(a.) To one person.

(6.) To several persons.
(ii.) At the moment of their death.

(a.) To one person.
(6.) To several persons.

1. In the same place.
2. In several places.

i. Simultaneously.

ii. Successively,
(iii.) After their death. In connection with
(a.) Particular places, remarkable for

1. Good deeds.

2. Evil deeds. (6.) Particular times, (e.g. on the anniversary of

any event, or at fixed seasons.) (c.) Particular events, (e.g. before calamity or death.) (d.) Particular persons, (e.g. haunted murderers.)

III. “Shapes” falling under neither of the former classes. (1.) Recurrent. In connection with

(i.) Particular families, (e.g. the “ Banshee.”)

(ii.) Particular places, (e.g. the “ Mawth Dog.") (2.) Occasional.

(i.) Visions signifying events, past, present, or future.

(a.) By actual representation, (e.g.“Second-Sight.”)

(6.) By symbol.
(ii.) Visions of a fantastical nature.

IV. Dreams remarkable for coincidences
(1.) In their occurrence.

(i.) To the same person several times.
(ii.) In the same form to several persons.

(a.) Simultaneously.
(6.) Successively.

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(2.) With facts

(i.) Past.

(a.) Previously unknown.

(6.) Formerly known, but forgotten.
(ii.) Present, but unknown.
(ii.) Future.

V. Feelings. A definite consciousness of a fact

(1.) Past,--an impression that an event has happened.
(2.) Present,-sympathy with a person suffering or acting at a

(3.) Future,-presentiment.

VI. Physical effects. (1.) Sounds,

(i.) With the use of ordinary means, (e.g. ringing of bells.)

(ii.) Without the use of any apparent means, (e.g. voices.) (2.) Impressions of touch, (e.g. breathings on the person.)

Every narrative of "supernatural” agency which may be communicated will be rendered far more instructive if accompanied by any particulars as to the observer's natural temperament, (e.g. sanguine, nervous, &c.,) constitution, (e.g. subject to fever, somnambulism, &c.,/ and state at the time, (e.g. excited in mind or body, &c.)

Communications may be addressed to

Rev. B. F. WESTCOTT, Harrow, Middlesex, or to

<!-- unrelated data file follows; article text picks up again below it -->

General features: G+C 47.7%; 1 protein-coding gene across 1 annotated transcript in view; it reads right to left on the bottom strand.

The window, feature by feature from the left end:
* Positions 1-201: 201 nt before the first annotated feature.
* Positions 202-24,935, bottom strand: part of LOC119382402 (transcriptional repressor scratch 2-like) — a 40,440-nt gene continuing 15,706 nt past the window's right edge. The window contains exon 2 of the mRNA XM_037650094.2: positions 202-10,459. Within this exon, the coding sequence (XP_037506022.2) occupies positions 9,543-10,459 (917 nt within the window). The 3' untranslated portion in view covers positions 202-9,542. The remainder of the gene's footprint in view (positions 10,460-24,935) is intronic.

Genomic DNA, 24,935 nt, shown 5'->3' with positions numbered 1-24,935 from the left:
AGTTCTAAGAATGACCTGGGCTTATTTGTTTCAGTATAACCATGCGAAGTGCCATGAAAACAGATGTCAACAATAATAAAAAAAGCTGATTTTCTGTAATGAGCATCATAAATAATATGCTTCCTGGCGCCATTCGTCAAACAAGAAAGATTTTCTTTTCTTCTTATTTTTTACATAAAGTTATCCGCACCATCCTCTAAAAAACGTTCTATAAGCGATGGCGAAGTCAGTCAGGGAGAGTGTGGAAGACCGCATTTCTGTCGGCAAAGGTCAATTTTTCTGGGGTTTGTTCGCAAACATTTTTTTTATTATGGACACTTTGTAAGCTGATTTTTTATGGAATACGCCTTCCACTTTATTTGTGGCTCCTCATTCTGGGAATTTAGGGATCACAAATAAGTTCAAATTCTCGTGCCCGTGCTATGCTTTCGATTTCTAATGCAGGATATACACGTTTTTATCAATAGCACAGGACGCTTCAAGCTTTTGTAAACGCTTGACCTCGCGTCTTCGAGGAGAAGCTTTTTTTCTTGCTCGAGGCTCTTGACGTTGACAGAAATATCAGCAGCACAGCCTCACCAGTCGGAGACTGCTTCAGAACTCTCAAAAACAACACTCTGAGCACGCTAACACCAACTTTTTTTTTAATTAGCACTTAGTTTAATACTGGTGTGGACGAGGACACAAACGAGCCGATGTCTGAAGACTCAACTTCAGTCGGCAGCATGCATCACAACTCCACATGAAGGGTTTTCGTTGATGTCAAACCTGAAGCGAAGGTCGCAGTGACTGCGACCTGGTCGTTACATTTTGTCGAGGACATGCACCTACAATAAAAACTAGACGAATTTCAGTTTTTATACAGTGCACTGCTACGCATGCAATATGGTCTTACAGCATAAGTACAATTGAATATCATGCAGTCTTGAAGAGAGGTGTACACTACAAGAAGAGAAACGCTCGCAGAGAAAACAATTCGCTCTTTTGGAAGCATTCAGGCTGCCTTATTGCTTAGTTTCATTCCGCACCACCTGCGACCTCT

SINCE the foregoing pages were in type, I have received, and perused with much pleasure, a pamphlet, just published in London and Edinburgh, entitled “Testimony: its Posture in the Scientific World,by ROBERT CHAMBERS, F.R.S.E., F.A.S., &c., being the first of a series of “Edinburgh papers,” to be issued by that vigorous thinker,—a man who has contributed as much, perhaps, as any other now living, to the dissemination of useful information among the masses throughout the civilized world. Not the least valuable contribution is this very pamphlet.

Mr. Chambers reviews the posture of two schools of philosophy in regard to the force of testimony: the physicists, of whom Mr. Faraday is the type; and the mental and moral philosophers, represented by Abercrombie and Chalmers.

The first, he reminds us, taking into view “the extreme fallaciousness of the human senses,” will admit no evidence of any extraordinary natural fact which is not “absolutely incapable of being explained away.” If the physicist can presume any error in the statement, he is bound to reject it. “Practically," (Chambers adds,) "all such facts are rejected; for there is, of course, no extraordinary fact resting upon testimony alone, of which it is not possible to presume some error in the observation or reporting, if we set about finding one.” (p. 2.)

Thus, Mr. Faraday, “ defending the skepticism of his class,” argues that “there is no trusting our senses, unless the judgment has been largely cultivated for their guidance." He speaks as if there were a bare possibility that a man not regularly trained to scientific observation should see facts truly at all.